7 Things To Know When Growing Microgreens

Last Updated on April 15, 2024 by Real Men Sow

So, if you want or have started to grow microgreens but are somewhat missing something, then you ask, what exactly are the things to know when growing microgreens successfully?

As you know, microgreens are a type of edible plant that is typically grown indoors under controlled conditions. They are typically started from seed and harvested when they are just a few inches tall. Microgreens can be grown from a wide variety of plants, including vegetables, herbs, and grains.

The term “microgreen” is a relatively new one and is used to describe a plant that is harvested at a very young stage when it is still a seedling.

What are the benefits of growing microgreens?

The benefits of growing microgreens are many and varied. They are a nutritious and tasty addition to any meal and can be grown year-round in most climates. Microgreens are also relatively easy and inexpensive to grow and can be done so in a small space.

Microgreens are packed with nutrients, including vitamins, minerals, and antioxidants. They are also a good source of fibre.

7 things to know when growing microgreens

Things To Know When Growing Microgreens

Here are some of the things we think you should know for growing microgreens successfully:

1. Growing Media for Microgreens

You can grow Microgreens in a soilless medium (called potting soil), or on substrate mats made from fibre, which are often infused with plant nutrients.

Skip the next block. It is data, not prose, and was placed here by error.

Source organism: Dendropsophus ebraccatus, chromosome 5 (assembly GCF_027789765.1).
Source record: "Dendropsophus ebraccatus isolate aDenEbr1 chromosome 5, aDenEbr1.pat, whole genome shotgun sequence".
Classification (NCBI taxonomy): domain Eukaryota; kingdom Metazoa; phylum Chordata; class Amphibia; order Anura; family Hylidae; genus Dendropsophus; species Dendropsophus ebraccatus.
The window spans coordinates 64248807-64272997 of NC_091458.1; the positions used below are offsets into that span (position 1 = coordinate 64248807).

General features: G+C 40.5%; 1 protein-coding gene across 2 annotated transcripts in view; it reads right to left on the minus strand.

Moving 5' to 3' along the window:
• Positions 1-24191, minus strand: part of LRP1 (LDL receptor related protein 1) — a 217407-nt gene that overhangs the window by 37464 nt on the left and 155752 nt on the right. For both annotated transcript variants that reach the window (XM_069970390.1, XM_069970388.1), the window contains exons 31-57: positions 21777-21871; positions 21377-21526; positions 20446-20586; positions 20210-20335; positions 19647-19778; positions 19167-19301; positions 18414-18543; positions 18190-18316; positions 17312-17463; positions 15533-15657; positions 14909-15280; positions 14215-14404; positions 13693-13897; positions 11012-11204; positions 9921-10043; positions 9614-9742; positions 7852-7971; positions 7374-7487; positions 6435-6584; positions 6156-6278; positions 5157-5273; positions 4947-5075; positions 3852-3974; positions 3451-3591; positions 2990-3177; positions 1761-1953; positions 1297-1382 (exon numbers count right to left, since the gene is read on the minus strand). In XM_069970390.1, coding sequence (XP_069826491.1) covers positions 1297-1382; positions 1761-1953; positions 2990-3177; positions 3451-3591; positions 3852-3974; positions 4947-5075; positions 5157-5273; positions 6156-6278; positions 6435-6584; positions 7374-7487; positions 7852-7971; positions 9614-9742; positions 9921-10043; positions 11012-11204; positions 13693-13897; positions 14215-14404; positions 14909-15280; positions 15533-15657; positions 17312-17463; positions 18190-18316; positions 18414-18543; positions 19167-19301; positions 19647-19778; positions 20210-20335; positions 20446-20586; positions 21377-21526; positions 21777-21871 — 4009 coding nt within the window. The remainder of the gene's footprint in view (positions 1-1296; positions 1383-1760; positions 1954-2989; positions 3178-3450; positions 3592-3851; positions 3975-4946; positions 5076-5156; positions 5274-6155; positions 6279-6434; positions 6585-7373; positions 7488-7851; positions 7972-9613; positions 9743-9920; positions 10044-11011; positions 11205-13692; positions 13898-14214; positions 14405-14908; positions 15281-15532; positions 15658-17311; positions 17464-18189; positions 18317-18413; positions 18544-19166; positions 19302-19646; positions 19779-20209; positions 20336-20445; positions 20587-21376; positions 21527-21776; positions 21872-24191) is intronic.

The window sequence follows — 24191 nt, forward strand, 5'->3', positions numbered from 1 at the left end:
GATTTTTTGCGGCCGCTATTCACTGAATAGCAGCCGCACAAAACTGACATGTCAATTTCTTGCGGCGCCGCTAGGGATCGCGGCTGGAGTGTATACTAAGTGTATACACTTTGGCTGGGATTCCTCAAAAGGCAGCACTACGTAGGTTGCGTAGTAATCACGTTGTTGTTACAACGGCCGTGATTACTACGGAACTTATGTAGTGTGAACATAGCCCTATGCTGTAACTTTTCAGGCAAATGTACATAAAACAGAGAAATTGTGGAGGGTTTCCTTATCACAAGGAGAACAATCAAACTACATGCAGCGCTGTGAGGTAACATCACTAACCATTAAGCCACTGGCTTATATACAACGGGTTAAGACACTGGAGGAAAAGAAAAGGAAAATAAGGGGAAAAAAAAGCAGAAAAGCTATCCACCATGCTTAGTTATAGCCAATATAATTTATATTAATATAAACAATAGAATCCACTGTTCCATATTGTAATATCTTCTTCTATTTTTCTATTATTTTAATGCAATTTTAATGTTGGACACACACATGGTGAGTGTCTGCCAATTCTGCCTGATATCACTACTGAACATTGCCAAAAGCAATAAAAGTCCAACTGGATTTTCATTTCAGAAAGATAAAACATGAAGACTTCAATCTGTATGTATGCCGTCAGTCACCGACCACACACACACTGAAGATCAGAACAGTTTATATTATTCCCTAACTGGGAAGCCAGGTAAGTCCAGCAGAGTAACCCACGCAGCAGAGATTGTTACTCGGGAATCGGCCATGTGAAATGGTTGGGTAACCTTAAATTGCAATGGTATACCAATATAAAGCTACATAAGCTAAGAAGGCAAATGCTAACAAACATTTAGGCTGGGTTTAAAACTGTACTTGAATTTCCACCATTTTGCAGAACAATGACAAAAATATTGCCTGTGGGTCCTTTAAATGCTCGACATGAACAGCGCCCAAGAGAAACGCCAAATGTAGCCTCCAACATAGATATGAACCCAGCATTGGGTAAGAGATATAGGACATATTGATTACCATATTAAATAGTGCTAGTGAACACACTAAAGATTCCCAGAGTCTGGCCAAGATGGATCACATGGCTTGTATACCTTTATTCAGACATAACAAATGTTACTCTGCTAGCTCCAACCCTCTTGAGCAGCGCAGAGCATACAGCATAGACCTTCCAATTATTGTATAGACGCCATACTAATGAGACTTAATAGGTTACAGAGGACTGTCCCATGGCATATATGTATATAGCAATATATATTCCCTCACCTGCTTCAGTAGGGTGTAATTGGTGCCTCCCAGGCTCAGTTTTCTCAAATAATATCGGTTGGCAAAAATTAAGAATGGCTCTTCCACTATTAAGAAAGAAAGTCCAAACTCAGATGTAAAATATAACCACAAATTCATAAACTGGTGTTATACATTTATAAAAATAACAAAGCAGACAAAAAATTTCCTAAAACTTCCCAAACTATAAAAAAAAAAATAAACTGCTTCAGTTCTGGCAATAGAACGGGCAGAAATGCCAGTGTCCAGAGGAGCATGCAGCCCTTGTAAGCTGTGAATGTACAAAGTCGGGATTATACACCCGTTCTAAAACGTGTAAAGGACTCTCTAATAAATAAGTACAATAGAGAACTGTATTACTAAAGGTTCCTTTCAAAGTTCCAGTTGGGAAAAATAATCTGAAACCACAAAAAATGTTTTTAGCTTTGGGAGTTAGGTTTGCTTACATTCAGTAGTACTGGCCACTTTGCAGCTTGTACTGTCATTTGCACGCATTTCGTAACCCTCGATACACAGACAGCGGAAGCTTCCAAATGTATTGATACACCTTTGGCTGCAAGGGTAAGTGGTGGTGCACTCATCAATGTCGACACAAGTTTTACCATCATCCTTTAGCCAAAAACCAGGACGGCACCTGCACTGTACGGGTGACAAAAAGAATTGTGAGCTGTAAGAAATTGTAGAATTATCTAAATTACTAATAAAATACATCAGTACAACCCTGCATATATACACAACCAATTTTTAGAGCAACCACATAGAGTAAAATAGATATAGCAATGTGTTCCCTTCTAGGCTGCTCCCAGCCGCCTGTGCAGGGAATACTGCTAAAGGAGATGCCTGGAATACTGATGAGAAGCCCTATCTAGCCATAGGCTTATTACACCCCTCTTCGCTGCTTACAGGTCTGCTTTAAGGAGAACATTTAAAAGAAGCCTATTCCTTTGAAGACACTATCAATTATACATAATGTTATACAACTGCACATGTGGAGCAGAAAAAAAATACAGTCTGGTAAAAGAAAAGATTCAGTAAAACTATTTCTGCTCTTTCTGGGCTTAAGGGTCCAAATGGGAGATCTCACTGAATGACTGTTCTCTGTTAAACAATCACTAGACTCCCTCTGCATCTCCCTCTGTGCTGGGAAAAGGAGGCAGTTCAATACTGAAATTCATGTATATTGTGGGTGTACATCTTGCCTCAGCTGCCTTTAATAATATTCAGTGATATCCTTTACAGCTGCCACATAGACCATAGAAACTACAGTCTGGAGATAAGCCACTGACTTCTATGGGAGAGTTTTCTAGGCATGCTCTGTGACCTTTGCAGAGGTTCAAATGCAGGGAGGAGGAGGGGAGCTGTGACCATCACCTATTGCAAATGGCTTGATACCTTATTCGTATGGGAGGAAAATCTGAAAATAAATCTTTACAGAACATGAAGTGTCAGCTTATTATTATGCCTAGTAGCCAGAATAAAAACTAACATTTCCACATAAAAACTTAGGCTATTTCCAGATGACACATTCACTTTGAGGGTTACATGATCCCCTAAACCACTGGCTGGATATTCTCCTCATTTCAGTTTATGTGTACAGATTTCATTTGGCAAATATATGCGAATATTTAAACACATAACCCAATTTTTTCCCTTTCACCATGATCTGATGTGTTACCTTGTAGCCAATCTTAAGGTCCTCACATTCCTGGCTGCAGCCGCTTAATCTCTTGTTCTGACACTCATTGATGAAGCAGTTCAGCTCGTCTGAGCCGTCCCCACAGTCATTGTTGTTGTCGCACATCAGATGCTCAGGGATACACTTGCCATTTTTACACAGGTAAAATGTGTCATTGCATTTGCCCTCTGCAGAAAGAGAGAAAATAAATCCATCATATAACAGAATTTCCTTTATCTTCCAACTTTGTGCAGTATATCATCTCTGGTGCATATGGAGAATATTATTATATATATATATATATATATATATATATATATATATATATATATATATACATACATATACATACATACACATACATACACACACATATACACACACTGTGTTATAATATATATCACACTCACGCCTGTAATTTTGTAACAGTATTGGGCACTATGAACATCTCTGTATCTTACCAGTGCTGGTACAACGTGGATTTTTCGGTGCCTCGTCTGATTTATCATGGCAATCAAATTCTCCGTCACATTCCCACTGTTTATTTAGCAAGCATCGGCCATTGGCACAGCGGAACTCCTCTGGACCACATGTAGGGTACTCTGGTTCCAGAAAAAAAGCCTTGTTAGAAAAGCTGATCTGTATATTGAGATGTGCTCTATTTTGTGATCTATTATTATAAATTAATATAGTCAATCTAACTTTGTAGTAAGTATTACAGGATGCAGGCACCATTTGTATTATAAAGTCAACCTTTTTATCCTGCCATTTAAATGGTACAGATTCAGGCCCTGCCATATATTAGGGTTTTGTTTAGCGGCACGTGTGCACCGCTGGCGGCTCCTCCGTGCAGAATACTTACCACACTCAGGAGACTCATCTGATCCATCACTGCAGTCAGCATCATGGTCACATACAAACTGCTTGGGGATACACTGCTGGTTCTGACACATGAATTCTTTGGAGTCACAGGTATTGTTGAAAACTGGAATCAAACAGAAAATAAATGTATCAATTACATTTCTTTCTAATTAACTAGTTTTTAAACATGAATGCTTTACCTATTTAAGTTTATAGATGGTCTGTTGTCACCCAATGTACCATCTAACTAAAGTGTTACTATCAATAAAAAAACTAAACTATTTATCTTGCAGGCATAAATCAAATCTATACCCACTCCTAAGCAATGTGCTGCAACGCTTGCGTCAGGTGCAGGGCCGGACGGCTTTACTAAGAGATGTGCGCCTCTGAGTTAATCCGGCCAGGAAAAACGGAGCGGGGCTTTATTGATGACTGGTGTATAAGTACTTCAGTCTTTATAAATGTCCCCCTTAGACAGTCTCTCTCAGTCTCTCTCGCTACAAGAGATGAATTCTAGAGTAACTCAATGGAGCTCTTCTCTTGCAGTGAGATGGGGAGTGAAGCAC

Soilless media

Suitable for indoor and container seed starting and growth. Avoid planting microgreens in soil that can harbour pathogens or insect pests. Microgreens can be grown in peat, vermiculite and bark. Microgreens can be grown using commercial seed starting mixes and potting mixes designed for herb and vegetable growing.

Paper Or Fiber Substrate Mat, Or Even A Cloth

Most commercial mats can be biodegradable or compostable. They are made from natural, ph neutral, hemp and other fibres. You can cut mats to fit any container.

2. Containers for Microgreens


There can be plastic, foam, wood, stone or terracotta microgreens containers. You should choose a container that is safe to grow edible plants. You should choose a container that drains easily.


You can harvest microgreens young, so they don’t require much depth. Most microgreens’ root mass will be found in the top 6 inches. A container should be 6 inches in depth. It’s possible to use Algae-infused mats by microgreen growers to provide nutrients and support. You can place the mats in trays or pots up to 2-3 inches deep.


Microgreens containers must be well-drained and should have well-aerated soil. A container should have a hole at the bottom or multiple small holes that allow drainage. Mould can form from stagnant water or overwatering. Microgreens can also be kept in the bottom water. Place the tray or pot in a few inches of water and the soil will draw water from the bottom.

3. Shelving for Microgreens

Adjustable shelving allows you to adjust the height of your shelves so that they can be grown on windowsills or counters. This will ensure that your microgreens receive maximum light exposure and allow for air circulation. Microgreens can benefit from  good airflow by using slatted shelves. Choose stainless steel shelving that is easy to clean.